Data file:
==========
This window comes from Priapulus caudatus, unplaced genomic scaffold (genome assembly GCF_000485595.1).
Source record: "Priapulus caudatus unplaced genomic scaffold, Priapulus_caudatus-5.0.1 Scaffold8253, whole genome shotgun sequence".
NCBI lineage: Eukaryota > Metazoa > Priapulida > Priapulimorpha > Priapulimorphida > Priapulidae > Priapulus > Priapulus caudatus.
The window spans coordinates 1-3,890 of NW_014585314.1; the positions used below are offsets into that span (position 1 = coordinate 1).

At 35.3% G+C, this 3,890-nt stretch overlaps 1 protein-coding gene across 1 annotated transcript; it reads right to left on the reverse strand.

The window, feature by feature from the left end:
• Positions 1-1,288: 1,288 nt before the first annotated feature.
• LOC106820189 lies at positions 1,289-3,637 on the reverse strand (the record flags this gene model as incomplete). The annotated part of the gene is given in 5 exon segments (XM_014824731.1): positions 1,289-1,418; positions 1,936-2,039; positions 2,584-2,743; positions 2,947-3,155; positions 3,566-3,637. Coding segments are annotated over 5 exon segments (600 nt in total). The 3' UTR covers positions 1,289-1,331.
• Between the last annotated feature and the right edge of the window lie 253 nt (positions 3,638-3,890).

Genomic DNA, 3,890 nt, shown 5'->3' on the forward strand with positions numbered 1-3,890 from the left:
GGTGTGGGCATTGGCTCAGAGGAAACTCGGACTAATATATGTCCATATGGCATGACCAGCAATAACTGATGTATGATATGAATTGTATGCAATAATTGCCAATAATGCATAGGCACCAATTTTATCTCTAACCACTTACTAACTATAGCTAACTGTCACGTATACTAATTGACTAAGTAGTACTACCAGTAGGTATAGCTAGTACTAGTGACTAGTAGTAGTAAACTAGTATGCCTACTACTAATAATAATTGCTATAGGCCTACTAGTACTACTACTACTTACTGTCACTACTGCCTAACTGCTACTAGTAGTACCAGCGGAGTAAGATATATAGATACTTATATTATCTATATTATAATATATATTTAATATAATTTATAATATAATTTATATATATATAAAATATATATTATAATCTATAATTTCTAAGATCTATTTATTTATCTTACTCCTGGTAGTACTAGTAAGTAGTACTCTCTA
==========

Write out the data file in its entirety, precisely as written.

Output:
This window comes from Priapulus caudatus, unplaced genomic scaffold (genome assembly GCF_000485595.1).
Source record: "Priapulus caudatus unplaced genomic scaffold, Priapulus_caudatus-5.0.1 Scaffold8253, whole genome shotgun sequence".
NCBI lineage: Eukaryota > Metazoa > Priapulida > Priapulimorpha > Priapulimorphida > Priapulidae > Priapulus > Priapulus caudatus.
The window spans coordinates 1-3,890 of NW_014585314.1; the positions used below are offsets into that span (position 1 = coordinate 1).

At 35.3% G+C, this 3,890-nt stretch overlaps 1 protein-coding gene across 1 annotated transcript; it reads right to left on the reverse strand.

The window, feature by feature from the left end:
• Positions 1-1,288: 1,288 nt before the first annotated feature.
• LOC106820189 lies at positions 1,289-3,637 on the reverse strand (the record flags this gene model as incomplete). The annotated part of the gene is given in 5 exon segments (XM_014824731.1): positions 1,289-1,418; positions 1,936-2,039; positions 2,584-2,743; positions 2,947-3,155; positions 3,566-3,637. Coding segments are annotated over 5 exon segments (600 nt in total). The 3' UTR covers positions 1,289-1,331.
• Between the last annotated feature and the right edge of the window lie 253 nt (positions 3,638-3,890).

Genomic DNA, 3,890 nt, shown 5'->3' on the forward strand with positions numbered 1-3,890 from the left:
GGTGTGGGCATTGGCTCAGAGGAAACTCGGACTAATATATGTCCATATGGCATGACCAGCAATAACTGATGTATGATATGAATTGTATGCAATAATTGCCAATAATGCATAGGCACCAATTTTATCTCTAACCACTTACTAACTATAGCTAACTGTCACGTATACTAATTGACTAAGTAGTACTACCAGTAGGTATAGCTAGTACTAGTGACTAGTAGTAGTAAACTAGTATGCCTACTACTAATAATAATTGCTATAGGCCTACTAGTACTACTACTACTTACTGTCACTACTGCCTAACTGCTACTAGTAGTACCAGCGGAGTAAGATATATAGATACTTATATTATCTATATTATAATATATATTTAATATAATTTATAATATAATTTATATATATATAAAATATATATTATAATCTATAATTTCTAAGATCTATTTATTTATCTTACTCCTGGTAGTACTAGTAAGTAGTACTCTCTA